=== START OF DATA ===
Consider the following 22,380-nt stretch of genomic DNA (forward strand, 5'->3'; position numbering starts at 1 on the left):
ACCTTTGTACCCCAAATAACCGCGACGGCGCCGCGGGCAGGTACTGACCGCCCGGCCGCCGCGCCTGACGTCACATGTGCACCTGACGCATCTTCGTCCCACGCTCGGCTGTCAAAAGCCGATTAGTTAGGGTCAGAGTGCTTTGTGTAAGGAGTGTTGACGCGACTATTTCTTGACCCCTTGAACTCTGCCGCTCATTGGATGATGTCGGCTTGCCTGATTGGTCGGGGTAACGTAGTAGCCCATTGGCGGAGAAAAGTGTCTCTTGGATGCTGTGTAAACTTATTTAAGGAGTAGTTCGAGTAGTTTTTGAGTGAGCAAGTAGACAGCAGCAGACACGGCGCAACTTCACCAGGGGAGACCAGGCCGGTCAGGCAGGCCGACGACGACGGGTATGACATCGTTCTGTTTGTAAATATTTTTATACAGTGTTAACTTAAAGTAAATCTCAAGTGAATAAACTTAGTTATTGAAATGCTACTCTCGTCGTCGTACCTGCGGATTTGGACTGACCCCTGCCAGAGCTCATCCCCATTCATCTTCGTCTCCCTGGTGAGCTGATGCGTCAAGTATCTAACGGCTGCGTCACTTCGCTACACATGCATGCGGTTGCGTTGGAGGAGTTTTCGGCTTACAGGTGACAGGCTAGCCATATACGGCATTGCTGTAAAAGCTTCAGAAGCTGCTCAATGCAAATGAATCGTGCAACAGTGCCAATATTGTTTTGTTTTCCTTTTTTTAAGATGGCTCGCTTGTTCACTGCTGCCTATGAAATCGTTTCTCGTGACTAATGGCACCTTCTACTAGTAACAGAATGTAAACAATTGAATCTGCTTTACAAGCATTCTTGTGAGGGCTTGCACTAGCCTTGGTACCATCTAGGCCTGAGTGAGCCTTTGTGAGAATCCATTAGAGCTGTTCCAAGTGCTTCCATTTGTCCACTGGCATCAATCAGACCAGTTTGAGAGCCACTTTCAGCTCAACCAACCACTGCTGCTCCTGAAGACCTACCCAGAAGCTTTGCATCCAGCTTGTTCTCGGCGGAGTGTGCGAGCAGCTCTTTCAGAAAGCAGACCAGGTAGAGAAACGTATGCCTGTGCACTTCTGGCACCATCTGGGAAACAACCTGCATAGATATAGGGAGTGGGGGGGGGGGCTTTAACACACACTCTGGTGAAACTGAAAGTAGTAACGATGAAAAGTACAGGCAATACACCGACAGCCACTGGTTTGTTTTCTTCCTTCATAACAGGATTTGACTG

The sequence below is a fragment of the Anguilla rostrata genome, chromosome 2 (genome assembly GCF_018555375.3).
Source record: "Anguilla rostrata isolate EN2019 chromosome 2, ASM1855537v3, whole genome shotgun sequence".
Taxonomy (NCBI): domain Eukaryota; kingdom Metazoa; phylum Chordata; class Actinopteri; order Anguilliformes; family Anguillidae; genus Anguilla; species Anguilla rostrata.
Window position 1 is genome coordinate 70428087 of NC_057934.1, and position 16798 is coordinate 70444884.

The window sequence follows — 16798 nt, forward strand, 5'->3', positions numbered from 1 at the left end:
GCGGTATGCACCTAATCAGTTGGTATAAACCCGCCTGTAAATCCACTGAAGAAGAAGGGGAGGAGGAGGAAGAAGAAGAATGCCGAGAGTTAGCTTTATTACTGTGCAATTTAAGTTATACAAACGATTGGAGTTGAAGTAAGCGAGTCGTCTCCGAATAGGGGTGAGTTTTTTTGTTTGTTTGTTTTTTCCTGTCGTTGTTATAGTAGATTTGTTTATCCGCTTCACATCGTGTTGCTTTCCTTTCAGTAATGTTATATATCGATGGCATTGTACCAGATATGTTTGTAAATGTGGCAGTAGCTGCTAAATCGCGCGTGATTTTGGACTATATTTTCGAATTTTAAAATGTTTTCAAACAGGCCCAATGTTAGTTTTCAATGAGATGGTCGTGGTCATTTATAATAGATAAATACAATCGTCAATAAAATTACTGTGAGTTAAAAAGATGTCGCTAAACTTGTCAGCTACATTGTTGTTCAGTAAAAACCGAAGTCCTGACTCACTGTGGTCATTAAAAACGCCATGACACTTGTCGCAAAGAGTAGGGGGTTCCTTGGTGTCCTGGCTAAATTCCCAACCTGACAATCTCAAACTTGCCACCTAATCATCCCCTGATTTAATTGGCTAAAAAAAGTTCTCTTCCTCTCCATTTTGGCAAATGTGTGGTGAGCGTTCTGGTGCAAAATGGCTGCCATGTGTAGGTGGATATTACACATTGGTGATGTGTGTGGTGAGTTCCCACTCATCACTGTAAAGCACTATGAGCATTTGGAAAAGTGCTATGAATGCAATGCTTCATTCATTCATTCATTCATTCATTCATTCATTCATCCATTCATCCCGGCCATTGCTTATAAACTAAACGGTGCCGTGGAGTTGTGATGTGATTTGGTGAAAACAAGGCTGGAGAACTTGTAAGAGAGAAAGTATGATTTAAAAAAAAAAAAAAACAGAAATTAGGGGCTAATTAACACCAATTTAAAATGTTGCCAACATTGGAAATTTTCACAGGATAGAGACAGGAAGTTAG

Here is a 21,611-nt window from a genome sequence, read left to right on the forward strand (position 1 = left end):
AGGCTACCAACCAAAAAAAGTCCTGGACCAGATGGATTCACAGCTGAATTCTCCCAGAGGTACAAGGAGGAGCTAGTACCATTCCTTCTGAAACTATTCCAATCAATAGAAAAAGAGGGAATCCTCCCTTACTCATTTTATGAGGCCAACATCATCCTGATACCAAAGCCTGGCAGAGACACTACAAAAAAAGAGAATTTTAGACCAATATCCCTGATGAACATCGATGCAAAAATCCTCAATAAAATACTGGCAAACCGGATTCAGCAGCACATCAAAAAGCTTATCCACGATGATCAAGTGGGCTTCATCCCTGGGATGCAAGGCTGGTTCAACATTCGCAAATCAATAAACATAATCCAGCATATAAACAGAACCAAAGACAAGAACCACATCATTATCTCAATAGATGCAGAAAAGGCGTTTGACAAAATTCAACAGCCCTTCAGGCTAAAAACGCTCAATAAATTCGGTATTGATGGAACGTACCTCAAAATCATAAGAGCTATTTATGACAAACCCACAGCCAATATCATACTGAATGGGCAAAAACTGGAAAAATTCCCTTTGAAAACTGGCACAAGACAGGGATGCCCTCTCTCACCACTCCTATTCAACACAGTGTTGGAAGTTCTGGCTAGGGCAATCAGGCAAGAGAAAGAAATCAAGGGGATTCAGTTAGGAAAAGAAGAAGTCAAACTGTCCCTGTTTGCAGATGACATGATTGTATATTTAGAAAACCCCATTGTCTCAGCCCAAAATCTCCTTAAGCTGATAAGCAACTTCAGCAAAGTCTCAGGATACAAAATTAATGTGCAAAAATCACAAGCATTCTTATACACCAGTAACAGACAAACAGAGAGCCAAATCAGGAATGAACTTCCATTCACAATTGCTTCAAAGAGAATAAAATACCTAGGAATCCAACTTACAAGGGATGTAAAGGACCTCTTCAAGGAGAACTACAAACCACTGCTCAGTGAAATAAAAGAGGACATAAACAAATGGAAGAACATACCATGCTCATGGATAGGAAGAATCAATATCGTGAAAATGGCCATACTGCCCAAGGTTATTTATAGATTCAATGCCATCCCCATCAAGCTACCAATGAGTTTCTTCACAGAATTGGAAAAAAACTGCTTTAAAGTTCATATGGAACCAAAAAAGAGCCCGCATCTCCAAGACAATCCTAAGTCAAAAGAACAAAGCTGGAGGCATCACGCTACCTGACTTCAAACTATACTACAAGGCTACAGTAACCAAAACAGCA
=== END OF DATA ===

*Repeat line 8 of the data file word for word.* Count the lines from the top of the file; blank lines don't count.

GCGGTATGCACCTAATCAGTTGGTATAAACCCGCCTGTAAATCCACTGAAGAAGAAGGGGAGGAGGAGGAAGAAGAAGAATGCCGAGAGTTAGCTTTATTACTGTGCAATTTAAGTTATACAAACGATTGGAGTTGAAGTAAGCGAGTCGTCTCCGAATAGGGGTGAGTTTTTTTGTTTGTTTGTTTTTTCCTGTCGTTGTTATAGTAGATTTGTTTATCCGCTTCACATCGTGTTGCTTTCCTTTCAGTAATGTTATATATCGATGGCATTGTACCAGATATGTTTGTAAATGTGGCAGTAGCTGCTAAATCGCGCGTGATTTTGGACTATATTTTCGAATTTTAAAATGTTTTCAAACAGGCCCAATGTTAGTTTTCAATGAGATGGTCGTGGTCATTTATAATAGATAAATACAATCGTCAATAAAATTACTGTGAGTTAAAAAGATGTCGCTAAACTTGTCAGCTACATTGTTGTTCAGTAAAAACCGAAGTCCTGACTCACTGTGGTCATTAAAAACGCCATGACACTTGTCGCAAAGAGTAGGGGGTTCCTTGGTGTCCTGGCTAAATTCCCAACCTGACAATCTCAAACTTGCCACCTAATCATCCCCTGATTTAATTGGCTAAAAAAAGTTCTCTTCCTCTCCATTTTGGCAAATGTGTGGTGAGCGTTCTGGTGCAAAATGGCTGCCATGTGTAGGTGGATATTACACATTGGTGATGTGTGTGGTGAGTTCCCACTCATCACTGTAAAGCACTATGAGCATTTGGAAAAGTGCTATGAATGCAATGCTTCATTCATTCATTCATTCATTCATTCATTCATTCATCCATTCATCCCGGCCATTGCTTATAAACTAAACGGTGCCGTGGAGTTGTGATGTGATTTGGTGAAAACAAGGCTGGAGAACTTGTAAGAGAGAAAGTATGATTTAAAAAAAAAAAAAAACAGAAATTAGGGGCTAATTAACACCAATTTAAAATGTTGCCAACATTGGAAATTTTCACAGGATAGAGACAGGAAGTTAG